The water lilies development

Scientific literature explains that the area covered by the leaves of water lilies doubles, constantly, at regular intervals. This phenomenon leads, for some species, to cover the entire surface of a lake in just … a few weeks!
The time frame, is specific to each specie.

Water Lilies Propagation

We see in this illustration that the leaves will grow all around the first water lily. It serves as a resource (water, nutrients, etc.) for the development and expansion of other leaves over time. They will create flowers and roots themselves later.

The expansion of water lilies compares well with the development of dealer groups. They both rely on the solid resources that constitute the “parent” element, that is, the root system from the first – water lily or dealership – to support growth in the immediate vicinity.

Example : C&B Operations

C&B Operations represents a dealership group that illustrates this perspective. It demonstrates the importance of customer relationships as well as impact on the local market. C&B Operations, sells agricultural machinery (tractors, combine harvesters, etc.) as well as maintenance and repair. As a respected, growing dealer group, C&B has expanded to become the Midwest’s Premier John Deere Dealer franchise.

Cb Development 2

This illustration demonstrates how C&B Operations has developed since its founding in 1988 to the latest acquisition in 2018. This geographical expansion closely resembles the water lily propagation phenomenon illustrated previously. It focuses on Minnesota, Iowa and South Dakota but C&B is in other states as well. This covers a portion of the overall footprint.

Acquisition of existing dealerships

The main growth strategy implemented was the takeover of competing, existing John Deere dealerships, making it possible to transform the competitor into the colors of C&B Operations. Locals were already accustomed to having a John Deere dealership in the market, so there is no sudden change. This store will now benefit from the support, organization and reputation of the consolidated retail group, C&B Operations. All these capabilities bring added value and a fresh retail environment to an existing operation.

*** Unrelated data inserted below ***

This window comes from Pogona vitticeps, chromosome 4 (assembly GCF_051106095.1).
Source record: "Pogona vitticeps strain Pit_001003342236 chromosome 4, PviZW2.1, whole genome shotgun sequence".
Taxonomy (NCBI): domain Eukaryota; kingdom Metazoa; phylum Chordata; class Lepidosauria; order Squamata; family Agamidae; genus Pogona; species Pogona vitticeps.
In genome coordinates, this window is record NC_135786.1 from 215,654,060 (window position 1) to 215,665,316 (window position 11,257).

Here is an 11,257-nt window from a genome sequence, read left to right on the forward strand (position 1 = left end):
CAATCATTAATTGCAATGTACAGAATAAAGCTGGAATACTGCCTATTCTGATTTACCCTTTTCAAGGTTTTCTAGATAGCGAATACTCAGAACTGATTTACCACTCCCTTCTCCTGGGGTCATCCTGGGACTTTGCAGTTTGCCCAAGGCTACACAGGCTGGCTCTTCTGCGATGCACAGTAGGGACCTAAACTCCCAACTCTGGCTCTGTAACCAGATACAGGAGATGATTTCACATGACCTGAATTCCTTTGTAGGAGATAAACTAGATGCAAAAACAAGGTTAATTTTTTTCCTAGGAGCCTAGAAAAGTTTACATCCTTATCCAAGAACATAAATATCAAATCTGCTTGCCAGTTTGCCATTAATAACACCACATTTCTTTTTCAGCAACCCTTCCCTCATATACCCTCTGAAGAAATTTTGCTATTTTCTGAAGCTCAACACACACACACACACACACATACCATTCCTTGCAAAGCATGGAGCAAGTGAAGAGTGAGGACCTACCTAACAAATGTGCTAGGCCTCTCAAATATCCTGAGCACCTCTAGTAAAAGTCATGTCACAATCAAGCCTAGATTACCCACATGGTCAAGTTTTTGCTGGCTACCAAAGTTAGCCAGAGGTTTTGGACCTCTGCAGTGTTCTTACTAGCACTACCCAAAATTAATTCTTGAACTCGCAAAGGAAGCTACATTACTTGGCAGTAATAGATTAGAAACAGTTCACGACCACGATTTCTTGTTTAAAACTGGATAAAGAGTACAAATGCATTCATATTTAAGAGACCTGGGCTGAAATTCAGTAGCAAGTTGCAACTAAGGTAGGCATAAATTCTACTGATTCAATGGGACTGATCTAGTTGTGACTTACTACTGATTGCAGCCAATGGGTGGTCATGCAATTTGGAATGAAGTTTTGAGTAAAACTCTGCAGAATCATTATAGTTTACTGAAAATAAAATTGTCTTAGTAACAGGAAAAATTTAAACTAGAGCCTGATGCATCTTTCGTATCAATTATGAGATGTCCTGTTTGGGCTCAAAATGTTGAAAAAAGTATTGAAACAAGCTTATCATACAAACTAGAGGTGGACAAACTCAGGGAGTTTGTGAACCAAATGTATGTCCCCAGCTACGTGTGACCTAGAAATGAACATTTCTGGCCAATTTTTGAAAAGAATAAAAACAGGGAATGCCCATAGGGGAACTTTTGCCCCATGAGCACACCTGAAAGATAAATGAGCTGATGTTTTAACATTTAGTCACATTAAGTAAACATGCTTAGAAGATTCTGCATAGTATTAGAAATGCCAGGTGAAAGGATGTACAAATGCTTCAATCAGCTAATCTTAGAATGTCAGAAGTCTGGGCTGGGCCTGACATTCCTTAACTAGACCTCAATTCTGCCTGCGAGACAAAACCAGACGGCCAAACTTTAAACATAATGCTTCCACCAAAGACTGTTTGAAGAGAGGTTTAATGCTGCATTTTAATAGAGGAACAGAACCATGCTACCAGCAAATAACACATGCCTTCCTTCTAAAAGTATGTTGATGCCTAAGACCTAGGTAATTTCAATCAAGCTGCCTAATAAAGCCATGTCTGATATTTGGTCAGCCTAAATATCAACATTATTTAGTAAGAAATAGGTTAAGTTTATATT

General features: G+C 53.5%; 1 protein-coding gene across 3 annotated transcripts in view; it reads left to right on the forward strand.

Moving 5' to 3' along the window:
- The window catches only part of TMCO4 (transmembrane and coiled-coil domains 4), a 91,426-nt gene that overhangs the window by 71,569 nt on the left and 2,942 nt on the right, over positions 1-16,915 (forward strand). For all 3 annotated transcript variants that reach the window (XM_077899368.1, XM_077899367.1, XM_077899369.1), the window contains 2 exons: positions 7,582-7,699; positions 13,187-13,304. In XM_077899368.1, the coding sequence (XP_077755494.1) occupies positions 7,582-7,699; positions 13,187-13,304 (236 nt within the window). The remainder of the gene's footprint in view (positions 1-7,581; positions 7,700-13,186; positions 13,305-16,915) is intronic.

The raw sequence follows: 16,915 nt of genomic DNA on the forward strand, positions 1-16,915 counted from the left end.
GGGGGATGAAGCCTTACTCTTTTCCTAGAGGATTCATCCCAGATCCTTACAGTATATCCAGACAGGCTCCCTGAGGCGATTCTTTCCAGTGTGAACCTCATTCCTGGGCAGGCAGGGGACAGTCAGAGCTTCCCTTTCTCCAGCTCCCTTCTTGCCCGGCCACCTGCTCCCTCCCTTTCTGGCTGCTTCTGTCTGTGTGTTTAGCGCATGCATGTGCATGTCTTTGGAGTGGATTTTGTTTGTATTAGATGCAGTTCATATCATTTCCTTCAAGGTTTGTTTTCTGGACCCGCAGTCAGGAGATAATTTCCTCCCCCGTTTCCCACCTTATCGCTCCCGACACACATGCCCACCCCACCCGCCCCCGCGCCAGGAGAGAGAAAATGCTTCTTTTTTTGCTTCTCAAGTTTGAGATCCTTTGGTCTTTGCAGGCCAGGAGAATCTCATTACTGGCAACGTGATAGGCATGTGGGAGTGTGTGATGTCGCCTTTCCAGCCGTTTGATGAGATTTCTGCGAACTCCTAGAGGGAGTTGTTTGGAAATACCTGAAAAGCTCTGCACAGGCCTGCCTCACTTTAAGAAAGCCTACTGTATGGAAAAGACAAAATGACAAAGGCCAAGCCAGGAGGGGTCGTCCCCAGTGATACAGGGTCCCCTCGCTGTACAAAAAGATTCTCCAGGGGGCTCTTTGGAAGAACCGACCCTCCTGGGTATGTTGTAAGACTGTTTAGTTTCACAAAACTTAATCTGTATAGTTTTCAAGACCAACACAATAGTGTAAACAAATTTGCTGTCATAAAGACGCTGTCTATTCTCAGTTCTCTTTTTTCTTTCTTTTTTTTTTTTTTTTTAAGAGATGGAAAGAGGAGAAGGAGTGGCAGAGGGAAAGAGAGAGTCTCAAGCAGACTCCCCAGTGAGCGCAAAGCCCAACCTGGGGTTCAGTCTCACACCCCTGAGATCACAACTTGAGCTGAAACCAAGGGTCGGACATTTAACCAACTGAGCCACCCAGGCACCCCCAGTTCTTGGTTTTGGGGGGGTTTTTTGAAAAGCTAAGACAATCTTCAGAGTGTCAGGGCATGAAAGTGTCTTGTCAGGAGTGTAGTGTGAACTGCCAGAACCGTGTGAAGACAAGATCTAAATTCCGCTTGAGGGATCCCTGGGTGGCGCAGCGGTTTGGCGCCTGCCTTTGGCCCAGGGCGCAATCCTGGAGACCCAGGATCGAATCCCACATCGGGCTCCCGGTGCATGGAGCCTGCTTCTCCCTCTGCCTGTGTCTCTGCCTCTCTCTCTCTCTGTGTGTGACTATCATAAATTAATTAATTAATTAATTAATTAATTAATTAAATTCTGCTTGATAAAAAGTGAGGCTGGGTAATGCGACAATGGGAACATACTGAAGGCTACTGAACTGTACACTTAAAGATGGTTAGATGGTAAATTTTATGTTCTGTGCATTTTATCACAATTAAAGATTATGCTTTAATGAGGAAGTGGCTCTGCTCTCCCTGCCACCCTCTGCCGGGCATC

The secret: The advantage of geographical proximity

John Deere has about 3000 dealerships in North America (United States & Canada). So, there’s considerable choice for expanding by acquiring existing dealerships. The strategy adopted by C&B Operations is a good illustration of the “water lily strategy” with the gradual conquest of neighboring markets as a key to success. This expansion strategy has generated the resources to expand in new markets located close to existing C&B stores


Growth strategy for dealer groups is extremely similar to the phenomenon of lily pad propagation. The starting point dictates having resources for expansion, whether it is the first stem of the water lily, or the company’s initial dealership in order to develop geographically. The secret of this expansion lies in building a strong local market share. The greater it is, the more profitable the company will be. And, the more likely it will be to combine the resources and business dynamics into a powerful package that conquers adjacent markets.


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Julien Mendez

29 years old Engineer and MBA graduate passionate by strategy, finance and business development.